Preparing for some teacher training I would be conducting in Bayside Queens recently, I put some notes together on leveraging music in the classroom for the “non-musical” educator.
We all know the power of the arts in engaging the whole child in their learning, but providing powerful arts-integrated lessons isn’t something that’s very easy to accomplish for most overworked classroom teachers.
So, now that the training has come and gone, I thought these ideas could be useful for others as well.
“Musical” classroom teachers are certainly welcome here too.
Freelance musicians interested in doing this work – see the article on songwriting in schools here.
Arts Integration in the Classroom
Specifically, one of my sessions in Queens was to focus on songwriting with students, and how to take ANY curriculum topic and turn it into an arts-infused ELA project that students will remember (and sing!) for a long long time.
As a visiting artist in K-12 schools, I’ve been writing songs with kids for the past twenty years on a wide variety of topics (state and local history, Amazonian frogs, colonial trades….you name it), so these techniques are applicable to any unit you’re teaching that might benefit from a little help in the “engagement and excitement” department.
And you, the “non-musical” classroom teacher, can do this.
Fractions? Ancient Egypt? The Dearth (and Death) of Recess?
No problem; any topic goes.
Put it in song and transform your classroom, all while reinforcing an important unit AND providing a stealth creative writing exercise.
Here are some simple ideas that I use, and you can use them too:
#1. THE 12-BAR BLUES – Follows this basic pattern:
I went down to the classroom, where my students sat rapt
I went down to the classroom, where my students sat rapt
The sub had them enthralled, so I went back to the lounge and napped
At least 751,649 songs have been written using this exact formula, and more come along every single day.
You’ll notice that the first line repeats and serves as the second line as well, and the last word on the third line rhymes with the end of the second (and first) line.
(A note about actually singing this with the students in a minute.)
You can create a “chorus” or refrain containing the main idea of the song – this is the part you will come back to after singing each verse. Then, write as many verses as you care to, using the exact same pattern.
For a melody, just go to YouTube and listen to “Thrill is Gone” by B.B. King, or “Leopard Skin Pillbox Hat” by Bob Dylan, or just search “blues” for a range of possibilities.
Musically, this can be sad, happy, up-tempo, slow, rockin’, country, rap style; whatever fits best with the message of your song.
#2. THE PARODY – So many of our great American songs (cowboy songs, canal songs, railroad songs, blues, etc) are really just a set of new lyrics composed to an existing melody.
Even the Star Spangled Banner was created that way!
Here’s a super simple formula for success:
1) decide on a topic for your new song (life cycles of plants? simple machines? natural disasters? American Revolution?)
2) brainstorm with your class to come up with a short list of common songs that everyone knows (nursery rhymes, Bruno Mars, you name it…). The songs will need to be familiar to you as well, since you’ll be guiding the writing.
3) jot down four or five of those song titles on the board, and then take a vote. Students get one vote each (with heads down – no peeking!); the song with the most votes wins.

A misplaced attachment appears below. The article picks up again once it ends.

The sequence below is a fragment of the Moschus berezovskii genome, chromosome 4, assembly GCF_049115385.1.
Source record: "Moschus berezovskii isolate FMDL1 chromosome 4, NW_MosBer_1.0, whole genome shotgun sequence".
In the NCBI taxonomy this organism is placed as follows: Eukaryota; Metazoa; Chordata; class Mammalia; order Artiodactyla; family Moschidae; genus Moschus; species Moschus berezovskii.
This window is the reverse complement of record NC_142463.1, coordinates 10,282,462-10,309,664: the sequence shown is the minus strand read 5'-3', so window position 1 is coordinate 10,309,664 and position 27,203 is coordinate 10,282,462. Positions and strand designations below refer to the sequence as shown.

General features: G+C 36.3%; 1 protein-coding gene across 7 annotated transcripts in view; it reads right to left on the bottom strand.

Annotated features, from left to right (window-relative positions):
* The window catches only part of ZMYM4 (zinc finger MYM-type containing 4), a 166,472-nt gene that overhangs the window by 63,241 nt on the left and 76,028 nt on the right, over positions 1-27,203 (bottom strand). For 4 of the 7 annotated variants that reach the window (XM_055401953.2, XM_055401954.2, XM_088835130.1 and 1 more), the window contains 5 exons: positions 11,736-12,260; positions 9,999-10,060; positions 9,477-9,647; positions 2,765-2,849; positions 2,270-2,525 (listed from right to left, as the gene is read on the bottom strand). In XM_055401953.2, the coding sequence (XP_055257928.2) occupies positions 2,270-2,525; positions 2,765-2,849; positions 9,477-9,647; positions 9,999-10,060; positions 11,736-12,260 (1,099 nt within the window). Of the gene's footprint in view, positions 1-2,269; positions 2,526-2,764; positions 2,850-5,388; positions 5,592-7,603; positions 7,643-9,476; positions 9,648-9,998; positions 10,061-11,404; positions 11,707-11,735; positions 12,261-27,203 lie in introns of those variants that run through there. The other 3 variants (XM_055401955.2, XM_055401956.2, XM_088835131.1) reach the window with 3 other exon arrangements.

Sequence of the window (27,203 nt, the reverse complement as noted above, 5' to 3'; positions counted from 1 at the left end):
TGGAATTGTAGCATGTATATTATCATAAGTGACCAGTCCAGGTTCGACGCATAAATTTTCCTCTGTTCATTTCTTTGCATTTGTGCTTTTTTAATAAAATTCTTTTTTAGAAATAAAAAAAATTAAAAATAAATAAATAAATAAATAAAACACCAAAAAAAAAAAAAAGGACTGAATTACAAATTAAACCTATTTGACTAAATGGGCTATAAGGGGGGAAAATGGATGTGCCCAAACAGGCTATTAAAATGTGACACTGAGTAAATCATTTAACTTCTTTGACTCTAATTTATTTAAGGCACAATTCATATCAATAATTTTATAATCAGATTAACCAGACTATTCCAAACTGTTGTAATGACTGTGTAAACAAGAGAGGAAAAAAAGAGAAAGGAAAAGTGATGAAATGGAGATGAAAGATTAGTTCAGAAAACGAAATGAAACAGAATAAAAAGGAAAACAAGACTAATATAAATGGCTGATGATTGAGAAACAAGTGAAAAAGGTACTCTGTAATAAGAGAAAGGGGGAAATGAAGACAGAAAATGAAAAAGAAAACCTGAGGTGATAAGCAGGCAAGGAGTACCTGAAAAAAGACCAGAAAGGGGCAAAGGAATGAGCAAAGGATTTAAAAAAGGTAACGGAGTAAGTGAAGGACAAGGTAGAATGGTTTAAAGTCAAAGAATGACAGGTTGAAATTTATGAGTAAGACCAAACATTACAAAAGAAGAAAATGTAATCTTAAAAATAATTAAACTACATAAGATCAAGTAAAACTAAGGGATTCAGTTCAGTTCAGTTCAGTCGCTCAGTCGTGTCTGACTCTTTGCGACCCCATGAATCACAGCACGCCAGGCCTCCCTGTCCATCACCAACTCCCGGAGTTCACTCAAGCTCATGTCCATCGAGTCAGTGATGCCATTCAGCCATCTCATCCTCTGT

4) write the first verse of the song on the board and analyze the rhyming scheme (where do they occur?) and the approximate number of syllables in each line.
5) use that as a template to start creating new lyrics around your topic.
Here’s an example of a parody song that was created by some great 4th graders I worked with in Williamsville NY recently.
This animated video was put together afterwards by artist Ian Bell – – it’s quite fun! (Lyrics and info can be found here.)
#3. FROM SCRATCH – with a “musical” class, this can easily be done.
Start by creating some lyrics on the topic of your choice, and then ask simply “how should this go?”
Take the first idea for a melody and watch it grow as it gets bounced around the room.
Talk about pride in ownership!
While I always to try to maximize student “voice” in the songs (and minimize my urges to suggest a “better” rhyme), they will be over-the-top proud of themselves for this one, and rightly so.
Their lyrics, their melody, boom!
A Note on Singing With Your Students
THIS IS IMPORTANT
Got K-6 students? Nobody, and I mean nobody, will judge you for your singing.
Trust me on this.
Students will be way too busy having fun and creating.
I’ve been in hundreds of classrooms where the teacher initially says “I’m not singing, no way, not me,” only to get caught up in the moment once the song starts taking shape and, the next thing I know, they’re belting it out like Stevie Nicks in her heyday.
And do you know what?
No K-6 student has ever noticed, or cared, about the sound coming out of their teacher’s mouth.
If anything, they’re glad to be having the shared experience. You know better than anyone how these kids are – – they won’t give it a second thought.
If All Else Fails
That said, if you really don’t want to/can’t do it, you’ll surely have a few students in your class who would love to come up front and lead everybody else in the singing.
You know who they are already!
So, I hope you’ll let me know in the comments section if/when you try one of these techniques, and how it goes! And if you share a newly-created song with me, well, that will make my day.
My elementary kids are going to love doing this! I can’t wait to try it out in the next few weeks! Thank you for this 🙂
Awesome Jayci! Where do you teach?
Akin Elementary in Hale Center, Texas 🙂
Awesome! Let us know how it goes!